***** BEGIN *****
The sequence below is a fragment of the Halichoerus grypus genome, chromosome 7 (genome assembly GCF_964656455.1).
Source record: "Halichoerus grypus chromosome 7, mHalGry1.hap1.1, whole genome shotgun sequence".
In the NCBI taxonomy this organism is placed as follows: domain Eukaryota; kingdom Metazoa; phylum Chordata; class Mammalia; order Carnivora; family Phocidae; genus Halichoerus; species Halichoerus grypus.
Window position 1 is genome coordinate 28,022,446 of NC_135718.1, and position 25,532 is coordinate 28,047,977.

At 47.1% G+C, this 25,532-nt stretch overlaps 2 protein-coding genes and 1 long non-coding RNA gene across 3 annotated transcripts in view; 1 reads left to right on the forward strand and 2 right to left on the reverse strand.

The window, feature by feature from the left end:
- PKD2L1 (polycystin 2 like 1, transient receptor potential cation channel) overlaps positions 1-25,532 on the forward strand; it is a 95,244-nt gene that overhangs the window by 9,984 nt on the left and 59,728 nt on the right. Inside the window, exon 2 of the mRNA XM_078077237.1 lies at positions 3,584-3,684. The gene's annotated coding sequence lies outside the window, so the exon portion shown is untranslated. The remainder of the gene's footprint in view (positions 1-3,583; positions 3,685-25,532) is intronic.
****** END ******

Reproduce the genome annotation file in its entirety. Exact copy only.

The sequence below is a fragment of the Halichoerus grypus genome, chromosome 7 (genome assembly GCF_964656455.1).
Source record: "Halichoerus grypus chromosome 7, mHalGry1.hap1.1, whole genome shotgun sequence".
In the NCBI taxonomy this organism is placed as follows: domain Eukaryota; kingdom Metazoa; phylum Chordata; class Mammalia; order Carnivora; family Phocidae; genus Halichoerus; species Halichoerus grypus.
Window position 1 is genome coordinate 28,022,446 of NC_135718.1, and position 25,532 is coordinate 28,047,977.

At 47.1% G+C, this 25,532-nt stretch overlaps 2 protein-coding genes and 1 long non-coding RNA gene across 3 annotated transcripts in view; 1 reads left to right on the forward strand and 2 right to left on the reverse strand.

The window, feature by feature from the left end:
- PKD2L1 (polycystin 2 like 1, transient receptor potential cation channel) overlaps positions 1-25,532 on the forward strand; it is a 95,244-nt gene that overhangs the window by 9,984 nt on the left and 59,728 nt on the right. Inside the window, exon 2 of the mRNA XM_078077237.1 lies at positions 3,584-3,684. The gene's annotated coding sequence lies outside the window, so the exon portion shown is untranslated. The remainder of the gene's footprint in view (positions 1-3,583; positions 3,685-25,532) is intronic.